How Often Parrots Molt And What You Can Do To Help

How often do parrots molt?Spend a little time with a pet parrot or any pet bird for that matter, and you soon come to realize they are losing their feathers, which may cause you some worry …but the truth is that they are going through the molting process, which is a completely normal process, and we will talk about how often this happens.

How often do parrots molt? About once per year, your parrot will go through a molt. This is to make way for new feathers after the breeding season and grow in new, fresh and strong feathers as if he was replacing old, worn-out clothes with new ones. Your parrot will molt about 1-2 times a year.

So now you know the answer to how often parrots molt, but there is so much more to it you should be aware of. Continue reading to know how you can make this an easier time for your pet parrot.

Taking A Closer Look at Molting

If you are a pet bird owner, you know how stressful a molt is for a parrot. This is not like buying new clothes for school or work as a human, which is sometimes seen as exciting.

No, for a parrot, this is a stressful time and he needs your help.

Feathers are a bird’s clothing. They are not just beautiful accessories for a parrot. Feathers aid a parrot in flight, the act of keeping warm, sexuality, and safety.

Parrots, after all, take pride in keeping their feathers healthy and you will often find them preening as a result. Molting is stressful because your parrot is losing what he really loves and it takes energy to produce new feathers.

Just why does your parrot love feathers so much? Well, aside from being the tools he uses to survive and propagate the species, feathers are a feat of engineering.

Feathers are made of keratin, which is a protein. See the parts of a feather here:

  • Calamus-This is the hollow part that attaches the feather to the skin of your bird.
  • Rachis-This is the shaft of the feather; vanes are attached to this.
  • Vane-This is the flat part of the feather, attached on both sides of the rachis.
  • Barbs-These are the branches that come off the rachis to form the vanes
  • Barbules-These are small extensions from barns that are held in place by barbicels
  • Barbicels-These are hooks that interlock and hold barbules in place.

Mother Nature is one amazing engineer, and it is no wonder that birds stress when losing these amazing tools. But the question remains, why do birds molt in the first place?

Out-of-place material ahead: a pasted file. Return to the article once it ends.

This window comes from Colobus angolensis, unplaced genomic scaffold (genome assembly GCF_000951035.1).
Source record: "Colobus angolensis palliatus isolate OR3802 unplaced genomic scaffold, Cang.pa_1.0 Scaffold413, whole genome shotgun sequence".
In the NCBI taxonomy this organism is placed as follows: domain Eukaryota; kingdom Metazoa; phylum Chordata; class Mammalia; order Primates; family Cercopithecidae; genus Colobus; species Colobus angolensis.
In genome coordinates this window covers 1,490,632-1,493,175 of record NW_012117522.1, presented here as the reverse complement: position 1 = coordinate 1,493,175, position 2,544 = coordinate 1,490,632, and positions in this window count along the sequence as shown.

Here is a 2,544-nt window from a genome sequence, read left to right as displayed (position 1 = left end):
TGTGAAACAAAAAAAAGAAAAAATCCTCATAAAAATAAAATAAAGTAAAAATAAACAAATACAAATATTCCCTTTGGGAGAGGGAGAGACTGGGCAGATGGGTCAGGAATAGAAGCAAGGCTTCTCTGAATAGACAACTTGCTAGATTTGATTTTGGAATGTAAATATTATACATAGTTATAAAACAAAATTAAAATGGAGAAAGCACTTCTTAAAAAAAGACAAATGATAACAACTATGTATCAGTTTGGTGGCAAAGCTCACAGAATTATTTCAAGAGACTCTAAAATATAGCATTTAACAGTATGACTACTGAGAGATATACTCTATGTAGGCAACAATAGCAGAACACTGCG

Why A Parrot Molts

The reason why a parrot molts – or any bird, for that matter – is because the feathers of a bird take a lot of wear and tear. The feathers of parrots who live in the wild see lots of sun, dirt, water, and heat, plus cold, on some occasions.

Pet birds may not see any of these elements, per se, but they do experience stress that leads to less than stellar feather health.

Also, parrots kept as pets can damage feathers on their cages. Pet parrots who have clipped wings may fall off perches and break tail feathers or even wing feathers, which are necessary for balancing.

A molt happens because of circadian rhythms-the same natural rhythm that helps us fall asleep, get hungry, and know roughly what time it is during the day.

how to help a parrot with molting
New spikes (feathers) are clearly visible on this budgie´s head

They are mental, behavioral, and physical processes that follow the daytime light cycles that a living being experiences.

All of the living creatures on Planet Earth experience these Circadian rhythms, whether they are a microbe, a plant, or an animal. Light plays a part in regulating levels of hormones in birds, which leads to the start of a molt.

Birds that live out in the wild will experience a different molt than a companion bird that lives in a room with artificial lighting. Molts happen in a symmetrical way. When a bird is going through the molting process, feathers will be lost symmetrically.

This means that if you lose a few feathers on one side of the body, the same feather that is on the opposite side of your bird’s body will be lost, too. This allows a bird to fly in a stable fashion during his molt but still stay guarded against nature’s elements.

To molt all of one’s feathers can take many weeks to a few months, depending on how big your bird is as well as what species he is.

Molting is not fun for birds. To regenerate new feathers, he must be in optimum health. And, besides all this, the process of growing new feathers is irritating to birds. New feathers will appear on your bird in the form of “pin-feathers”, or thick, pointy and short quills.